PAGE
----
All of the world's older cities have suffered the great scourges of urban life: disease, crime, congestion. And the fight against these ills has never been won by passively accepting things as they are or by mindlessly relying on the free market.
Infrastructure eventually becomes obselete, but education perpetuates itself as one smart generation teaches the next.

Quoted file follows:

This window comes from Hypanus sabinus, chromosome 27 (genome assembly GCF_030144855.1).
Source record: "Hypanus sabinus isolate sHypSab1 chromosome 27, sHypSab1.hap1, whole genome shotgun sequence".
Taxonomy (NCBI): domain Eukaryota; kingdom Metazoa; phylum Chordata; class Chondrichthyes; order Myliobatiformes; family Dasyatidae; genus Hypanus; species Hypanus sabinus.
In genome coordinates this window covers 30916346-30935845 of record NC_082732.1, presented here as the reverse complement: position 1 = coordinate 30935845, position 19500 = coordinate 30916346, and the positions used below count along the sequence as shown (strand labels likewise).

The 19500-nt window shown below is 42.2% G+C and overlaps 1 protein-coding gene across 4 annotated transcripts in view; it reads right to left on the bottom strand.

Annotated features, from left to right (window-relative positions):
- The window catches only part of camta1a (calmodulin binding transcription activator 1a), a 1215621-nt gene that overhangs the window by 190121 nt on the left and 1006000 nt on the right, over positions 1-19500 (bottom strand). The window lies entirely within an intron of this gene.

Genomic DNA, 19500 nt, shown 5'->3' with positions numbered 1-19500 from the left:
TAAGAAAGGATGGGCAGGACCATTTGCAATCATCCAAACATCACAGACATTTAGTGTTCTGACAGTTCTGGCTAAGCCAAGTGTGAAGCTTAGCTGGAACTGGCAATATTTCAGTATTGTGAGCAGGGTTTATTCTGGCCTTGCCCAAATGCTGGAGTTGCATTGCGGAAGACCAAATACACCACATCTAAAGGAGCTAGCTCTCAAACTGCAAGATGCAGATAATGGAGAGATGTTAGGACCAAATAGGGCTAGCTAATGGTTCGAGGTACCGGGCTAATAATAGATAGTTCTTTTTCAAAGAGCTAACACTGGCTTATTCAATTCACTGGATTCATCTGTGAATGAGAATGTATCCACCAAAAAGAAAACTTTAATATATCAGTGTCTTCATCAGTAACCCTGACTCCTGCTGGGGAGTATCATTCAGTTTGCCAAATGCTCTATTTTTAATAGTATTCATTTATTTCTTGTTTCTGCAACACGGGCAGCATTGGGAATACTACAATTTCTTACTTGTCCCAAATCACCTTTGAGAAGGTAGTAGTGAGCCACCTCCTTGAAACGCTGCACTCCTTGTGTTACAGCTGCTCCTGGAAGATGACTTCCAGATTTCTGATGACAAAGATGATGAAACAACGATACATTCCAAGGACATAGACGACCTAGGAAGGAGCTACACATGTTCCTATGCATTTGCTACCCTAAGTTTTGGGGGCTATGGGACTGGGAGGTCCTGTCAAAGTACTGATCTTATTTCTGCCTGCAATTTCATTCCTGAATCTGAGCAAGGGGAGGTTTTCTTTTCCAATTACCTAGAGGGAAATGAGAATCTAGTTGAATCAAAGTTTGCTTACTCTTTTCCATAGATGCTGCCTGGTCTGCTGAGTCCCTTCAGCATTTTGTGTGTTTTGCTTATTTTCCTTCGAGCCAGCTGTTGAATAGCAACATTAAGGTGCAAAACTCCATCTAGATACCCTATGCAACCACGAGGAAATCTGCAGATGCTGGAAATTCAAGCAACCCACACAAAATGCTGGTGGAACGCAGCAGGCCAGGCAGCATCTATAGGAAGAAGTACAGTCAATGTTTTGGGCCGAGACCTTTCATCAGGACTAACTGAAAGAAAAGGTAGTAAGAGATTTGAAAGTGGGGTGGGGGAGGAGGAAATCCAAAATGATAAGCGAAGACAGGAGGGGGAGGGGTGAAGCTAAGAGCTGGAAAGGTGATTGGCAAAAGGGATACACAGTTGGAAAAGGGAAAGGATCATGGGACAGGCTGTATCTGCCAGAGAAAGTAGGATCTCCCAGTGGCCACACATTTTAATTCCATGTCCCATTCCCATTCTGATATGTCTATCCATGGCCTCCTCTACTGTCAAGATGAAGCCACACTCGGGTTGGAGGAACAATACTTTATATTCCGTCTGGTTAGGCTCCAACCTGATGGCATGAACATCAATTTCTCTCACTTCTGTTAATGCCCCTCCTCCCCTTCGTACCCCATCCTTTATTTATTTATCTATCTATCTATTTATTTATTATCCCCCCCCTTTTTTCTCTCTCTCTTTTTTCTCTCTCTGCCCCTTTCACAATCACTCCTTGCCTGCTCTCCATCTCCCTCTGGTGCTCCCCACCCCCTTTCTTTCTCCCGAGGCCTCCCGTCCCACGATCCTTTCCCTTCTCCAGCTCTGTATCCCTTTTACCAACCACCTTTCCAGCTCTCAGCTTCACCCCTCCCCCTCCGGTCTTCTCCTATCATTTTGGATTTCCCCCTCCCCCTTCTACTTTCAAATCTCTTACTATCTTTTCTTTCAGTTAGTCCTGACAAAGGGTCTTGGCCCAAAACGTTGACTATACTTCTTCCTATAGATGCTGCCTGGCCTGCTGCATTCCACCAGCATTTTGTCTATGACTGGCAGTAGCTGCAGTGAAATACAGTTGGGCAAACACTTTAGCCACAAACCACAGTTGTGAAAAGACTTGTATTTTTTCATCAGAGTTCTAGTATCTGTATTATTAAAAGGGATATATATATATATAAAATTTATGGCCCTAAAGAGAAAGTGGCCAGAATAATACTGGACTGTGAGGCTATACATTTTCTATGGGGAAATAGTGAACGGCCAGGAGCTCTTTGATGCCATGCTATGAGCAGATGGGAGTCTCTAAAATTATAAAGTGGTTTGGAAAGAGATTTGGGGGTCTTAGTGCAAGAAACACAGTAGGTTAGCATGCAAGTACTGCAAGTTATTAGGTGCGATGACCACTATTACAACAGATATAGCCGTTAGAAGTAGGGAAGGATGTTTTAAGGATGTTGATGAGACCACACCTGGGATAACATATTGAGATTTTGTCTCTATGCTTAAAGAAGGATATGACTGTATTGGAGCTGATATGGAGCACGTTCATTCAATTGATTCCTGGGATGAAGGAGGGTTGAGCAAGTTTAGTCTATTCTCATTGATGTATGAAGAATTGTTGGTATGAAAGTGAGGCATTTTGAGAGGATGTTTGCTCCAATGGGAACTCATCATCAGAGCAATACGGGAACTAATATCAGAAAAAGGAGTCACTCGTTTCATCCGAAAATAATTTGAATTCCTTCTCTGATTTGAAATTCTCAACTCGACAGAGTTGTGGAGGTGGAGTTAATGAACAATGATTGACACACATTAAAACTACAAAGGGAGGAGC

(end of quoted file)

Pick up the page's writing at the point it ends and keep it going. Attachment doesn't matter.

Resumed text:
so far the book itself is beating my expectations based on his recent articles. Already there is a strong theme of needing to consider group interests relative to individual interests (and the collective action problems that result when you do not properrly regulate a city). We'll see if the rest of the book holds up or not.